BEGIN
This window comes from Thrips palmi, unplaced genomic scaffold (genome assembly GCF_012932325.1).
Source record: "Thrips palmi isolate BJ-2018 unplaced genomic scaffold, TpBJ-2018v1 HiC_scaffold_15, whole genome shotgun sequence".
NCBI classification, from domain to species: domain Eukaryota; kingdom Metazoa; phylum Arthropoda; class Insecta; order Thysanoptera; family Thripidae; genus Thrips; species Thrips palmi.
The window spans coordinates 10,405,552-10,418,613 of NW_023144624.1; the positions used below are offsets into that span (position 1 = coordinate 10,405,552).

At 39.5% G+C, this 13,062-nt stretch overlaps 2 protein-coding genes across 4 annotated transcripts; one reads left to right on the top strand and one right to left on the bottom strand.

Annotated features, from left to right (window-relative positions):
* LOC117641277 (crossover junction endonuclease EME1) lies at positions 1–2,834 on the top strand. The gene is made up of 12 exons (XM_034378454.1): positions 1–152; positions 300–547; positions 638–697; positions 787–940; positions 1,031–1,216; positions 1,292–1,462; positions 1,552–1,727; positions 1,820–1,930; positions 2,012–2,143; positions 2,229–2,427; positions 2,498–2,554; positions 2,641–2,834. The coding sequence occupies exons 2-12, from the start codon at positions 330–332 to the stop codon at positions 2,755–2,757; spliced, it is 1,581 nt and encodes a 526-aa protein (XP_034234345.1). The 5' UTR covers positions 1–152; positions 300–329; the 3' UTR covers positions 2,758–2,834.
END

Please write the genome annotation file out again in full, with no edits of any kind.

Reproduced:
This window comes from Thrips palmi, unplaced genomic scaffold (genome assembly GCF_012932325.1).
Source record: "Thrips palmi isolate BJ-2018 unplaced genomic scaffold, TpBJ-2018v1 HiC_scaffold_15, whole genome shotgun sequence".
NCBI classification, from domain to species: domain Eukaryota; kingdom Metazoa; phylum Arthropoda; class Insecta; order Thysanoptera; family Thripidae; genus Thrips; species Thrips palmi.
The window spans coordinates 10,405,552-10,418,613 of NW_023144624.1; the positions used below are offsets into that span (position 1 = coordinate 10,405,552).

At 39.5% G+C, this 13,062-nt stretch overlaps 2 protein-coding genes across 4 annotated transcripts; one reads left to right on the top strand and one right to left on the bottom strand.

Annotated features, from left to right (window-relative positions):
* LOC117641277 (crossover junction endonuclease EME1) lies at positions 1–2,834 on the top strand. The gene is made up of 12 exons (XM_034378454.1): positions 1–152; positions 300–547; positions 638–697; positions 787–940; positions 1,031–1,216; positions 1,292–1,462; positions 1,552–1,727; positions 1,820–1,930; positions 2,012–2,143; positions 2,229–2,427; positions 2,498–2,554; positions 2,641–2,834. The coding sequence occupies exons 2-12, from the start codon at positions 330–332 to the stop codon at positions 2,755–2,757; spliced, it is 1,581 nt and encodes a 526-aa protein (XP_034234345.1). The 5' UTR covers positions 1–152; positions 300–329; the 3' UTR covers positions 2,758–2,834.